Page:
Is Keratoconus a Disability?

Keratoconus is not always a disability, but it could be considered one. Read on to find out which scenarios would make this condition a diability.

An Ocular Disorder: But is it a Disability?

Keratoconus is an eye disorder that gradually affects the dome-shaped outer layer of the eye known as the cornea, causing impaired vision. Normal-shaped eyes are spherical. Keratoconus causes thinning and bulging of the cornea, resulting in a cone-like shape. As a result of this alteration, light passing through the cornea doesn’t focus properly on the retina, leading to blurred vision and sensitivity to light and glare. Extreme fluctuations and changes in eyesight should always be reported to an optometrist.

Keratoconus by itself does not necessarily qualify as a disability. With the available treatments today (options range from scleral contact lenses to various surgical procedures) many people maintain levels of vision which don't meet this criterion. 

While medical advancements provide most people with improved eyesight, severe visual loss may qualify as a disability. Legal blindness is 20/200 vision or less. People with advanced keratoconus may fall within this range of deficiency at later stages of this disorder. In such circumstances, keratoconus would qualify as a disability.

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Treatment Options 

There are many effective medical interventions today to improve visual deficits of people with keratoconus. These include:

  •  Special prescription glasses and contact lenses
  •  Surgical interventions on the cornea such as a cross-linking procedure and corneal transplants to improve vision and slow the progression.
Additional Information

Additional Information

The definition of what constitutes a medical disability varies regionally, and what may be defined as such in one country may not meet the legal criteria in another.

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Summary

Keratoconus is an ocular disease that results in corneal alteration and impaired eyesight. Symptoms include sensitivity to glare and light, and blurred vision. Speak with your optometrist to find out if your visual deficits qualify as a disability, and whether the available corrective measures can help you attain better vision. You can schedule an eye exam with our eye doctor by calling (212) 752-6930. Patients searching for advanced treatment for keratoconus visit our clinic from all over New York, and we are proud to be a leading provider of medical eye care services for patients from New York, Queens, Brooklyn, and Long Island. 

Testimonials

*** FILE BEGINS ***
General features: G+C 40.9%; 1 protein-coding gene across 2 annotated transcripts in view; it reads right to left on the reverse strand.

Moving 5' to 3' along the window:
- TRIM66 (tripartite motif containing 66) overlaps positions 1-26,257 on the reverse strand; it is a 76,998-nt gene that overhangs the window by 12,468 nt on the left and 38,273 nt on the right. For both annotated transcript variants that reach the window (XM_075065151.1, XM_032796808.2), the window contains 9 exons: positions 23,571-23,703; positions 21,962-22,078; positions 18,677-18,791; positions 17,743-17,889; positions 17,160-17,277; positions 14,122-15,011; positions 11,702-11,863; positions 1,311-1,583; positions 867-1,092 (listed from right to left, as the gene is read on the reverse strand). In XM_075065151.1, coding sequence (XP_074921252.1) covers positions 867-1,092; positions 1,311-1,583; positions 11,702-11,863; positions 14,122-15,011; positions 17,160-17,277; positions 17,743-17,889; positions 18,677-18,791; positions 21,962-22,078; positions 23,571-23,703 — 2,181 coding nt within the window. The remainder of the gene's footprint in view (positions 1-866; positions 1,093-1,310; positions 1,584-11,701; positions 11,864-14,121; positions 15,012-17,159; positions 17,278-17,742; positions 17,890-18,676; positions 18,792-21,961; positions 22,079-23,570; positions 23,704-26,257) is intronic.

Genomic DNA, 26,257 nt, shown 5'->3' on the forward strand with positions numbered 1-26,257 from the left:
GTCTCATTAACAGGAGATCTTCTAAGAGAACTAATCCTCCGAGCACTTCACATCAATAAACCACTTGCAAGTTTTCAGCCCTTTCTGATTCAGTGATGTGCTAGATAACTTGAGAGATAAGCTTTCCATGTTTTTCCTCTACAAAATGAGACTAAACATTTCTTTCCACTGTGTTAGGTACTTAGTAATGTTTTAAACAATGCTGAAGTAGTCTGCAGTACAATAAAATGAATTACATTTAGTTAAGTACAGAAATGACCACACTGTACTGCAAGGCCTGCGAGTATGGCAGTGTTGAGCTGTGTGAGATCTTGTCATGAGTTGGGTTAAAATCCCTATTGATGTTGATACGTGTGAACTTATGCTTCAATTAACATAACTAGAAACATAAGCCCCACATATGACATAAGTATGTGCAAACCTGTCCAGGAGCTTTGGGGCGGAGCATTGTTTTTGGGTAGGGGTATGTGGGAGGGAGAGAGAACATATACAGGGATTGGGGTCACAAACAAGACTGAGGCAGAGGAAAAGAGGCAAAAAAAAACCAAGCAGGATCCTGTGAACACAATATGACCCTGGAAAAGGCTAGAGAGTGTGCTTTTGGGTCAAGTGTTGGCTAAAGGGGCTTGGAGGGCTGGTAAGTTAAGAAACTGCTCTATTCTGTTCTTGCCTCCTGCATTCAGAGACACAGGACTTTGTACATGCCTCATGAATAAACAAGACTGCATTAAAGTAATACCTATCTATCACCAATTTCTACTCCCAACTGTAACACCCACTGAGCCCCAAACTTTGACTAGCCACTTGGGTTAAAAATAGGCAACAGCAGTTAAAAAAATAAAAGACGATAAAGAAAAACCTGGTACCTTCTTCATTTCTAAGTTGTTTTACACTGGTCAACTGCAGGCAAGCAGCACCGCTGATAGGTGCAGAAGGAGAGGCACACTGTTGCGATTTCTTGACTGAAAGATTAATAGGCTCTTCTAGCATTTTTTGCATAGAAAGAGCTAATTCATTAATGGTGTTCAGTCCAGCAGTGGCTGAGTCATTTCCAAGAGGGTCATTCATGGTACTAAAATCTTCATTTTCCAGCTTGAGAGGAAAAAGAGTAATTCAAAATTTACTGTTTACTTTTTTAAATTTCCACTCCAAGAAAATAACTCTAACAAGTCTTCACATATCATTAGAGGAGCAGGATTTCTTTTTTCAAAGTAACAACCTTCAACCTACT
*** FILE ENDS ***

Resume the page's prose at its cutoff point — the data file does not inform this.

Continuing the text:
At Amplify with Dr Wernick I was seeking help for seemingly intractable, probably age-related dryness. I've seen other doctors about it, and that has been helpful, but what he explained to me about it and the careful way he answered all my questions gave me so much more of a clear understanding of what is going on (and is not) that I am more able to implement all his and others' recommendations than I was before. And he gave me additional resources for further follow-up. I am most grateful.


Cynthia Norton

Wow! This is a great Eye Care medical facility. I was thoroughly examined by Dr. Pinkhasov for over 2 hours. She made sure to check my eyes for pretty much everything and patiently explained proper care for my eyes. They definitely know how to provide great care and treat their patients right. Now I know why they have such a great reputation and been around for so long.


Steve Fay

Dr. Kavner is a gifted diagnostician and orthoptic therapist. He treated me several decades ago for a condition similar to dyslexia. I was having migraines five times per week. I worked with him for about a year and I experienced tremendous improvement (down to 3-4 per year) that has lasted.


Mary K.

Dr. Kavner recommended two types of eye therapy for my daughter. One of them using bio-feedback. In just three sessions she is seeing considerably better. She shouted this morning: Ooh my God! I could not see these letters with my glasses on, and now I can see them without my glasses. If you are willing and able to invest in improving your vision, this is a good place to go to!


Peter G.

Dr. Kavner recommended two types of eye therapy for my daughter. One of them using bio-feedback. In just three sessions she is seeing considerably better. She shouted this morning: Ooh my God! I could not see these letters with my glasses on, and now I can see them without my glasses. If you are willing and able to invest in improving your vision, this is a good place to go to!


Kinkie F.

I have always found Dr Kavner's work, expertise and wisdom of the highest caliber. As one of the fathers of OT, occupational othomology, his depth and breadth of knowledge about the eyes' health and wellbeing of the patient is exemplary. Cannot say enough good things about him.


Allen B.
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